The death sentence of Julius Jones, whose case was documented in 2018 “The Last Defense,” was commuted on Thursday mere hours before his execution was scheduled to take place.
Oklahoma Gov. Kevin Stitt commuted Jones’ sentence to life in prison without the possibility of parole. The news comes after a last-minute court appeal on the grounds that the state’s execution process amounts to “cruel and unusual punishment.”
Jones, 41, was sentenced for the 1999 murder of Oklahoma City businessman Paul Howard. Jones has maintained his innocence for 20 years.
The case drew renewed interest in 2018 with the release of the Viola Davis-produced documentary “The Last Defense.” The seven-part series explored the racial injustices baked into the American justice system and capital punishment process through the lens of Jones’ story. It also covered the case of Darlie Routier, a Texas mother convicted and sentenced to death for the 1996 murders of her two children.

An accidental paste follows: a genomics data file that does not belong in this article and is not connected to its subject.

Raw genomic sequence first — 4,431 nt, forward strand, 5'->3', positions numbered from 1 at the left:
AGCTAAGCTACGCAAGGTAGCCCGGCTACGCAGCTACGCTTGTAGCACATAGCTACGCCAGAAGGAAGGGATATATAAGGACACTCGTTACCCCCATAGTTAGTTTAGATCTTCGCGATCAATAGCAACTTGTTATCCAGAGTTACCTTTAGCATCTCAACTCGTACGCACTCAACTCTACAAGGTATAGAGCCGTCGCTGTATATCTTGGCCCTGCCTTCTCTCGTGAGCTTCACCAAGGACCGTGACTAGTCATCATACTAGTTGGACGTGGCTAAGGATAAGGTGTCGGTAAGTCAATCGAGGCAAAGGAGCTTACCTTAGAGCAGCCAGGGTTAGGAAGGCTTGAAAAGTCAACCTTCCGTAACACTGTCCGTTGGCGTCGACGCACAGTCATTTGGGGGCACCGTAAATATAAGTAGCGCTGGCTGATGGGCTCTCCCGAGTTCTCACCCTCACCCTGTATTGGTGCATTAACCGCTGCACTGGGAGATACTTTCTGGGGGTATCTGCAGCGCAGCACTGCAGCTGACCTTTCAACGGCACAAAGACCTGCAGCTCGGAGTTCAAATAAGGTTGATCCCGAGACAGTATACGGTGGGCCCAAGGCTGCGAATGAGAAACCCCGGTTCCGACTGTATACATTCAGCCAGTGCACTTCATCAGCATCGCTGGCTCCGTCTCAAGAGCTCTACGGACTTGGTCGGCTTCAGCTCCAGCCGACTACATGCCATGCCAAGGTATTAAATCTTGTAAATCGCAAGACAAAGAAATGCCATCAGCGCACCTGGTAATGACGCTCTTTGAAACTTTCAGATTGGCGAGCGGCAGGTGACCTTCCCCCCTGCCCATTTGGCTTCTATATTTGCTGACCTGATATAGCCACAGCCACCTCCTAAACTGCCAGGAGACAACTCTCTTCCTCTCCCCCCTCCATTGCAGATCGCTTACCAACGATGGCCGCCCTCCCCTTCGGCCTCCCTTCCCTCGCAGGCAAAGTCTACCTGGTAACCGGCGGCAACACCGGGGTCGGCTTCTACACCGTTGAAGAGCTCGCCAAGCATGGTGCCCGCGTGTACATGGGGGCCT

Oklahoma’s Pardon and Parole Board twice voted 3-1 in favor of granting Jones clemency and commuting his sentence to life in prison.
“Governor Stitt took an important step today towards restoring public faith in the criminal justice system by ensuring that Oklahoma does not execute an innocent man,” Amanda Bass, an attorney for Jones said in a statement.
“While we had hoped the board would adopt the Board’s recommendation in full by commuting Julius’ sentence to life with the possibility of parole in light of the overwhelming evidence of Julius’ innocence, we are grateful that the Governor has prevented an irreparable mistake.”
Leading up to the planned execution, NBC reported that students staged walkouts and that supporters gathered for prayer vigils outside of the state Capitol.
A number of celebrities, including Kim Kardashian West and star athletes including Russell Westbrook, Blake Griffin and Trae Young have advocated for Jones on social media.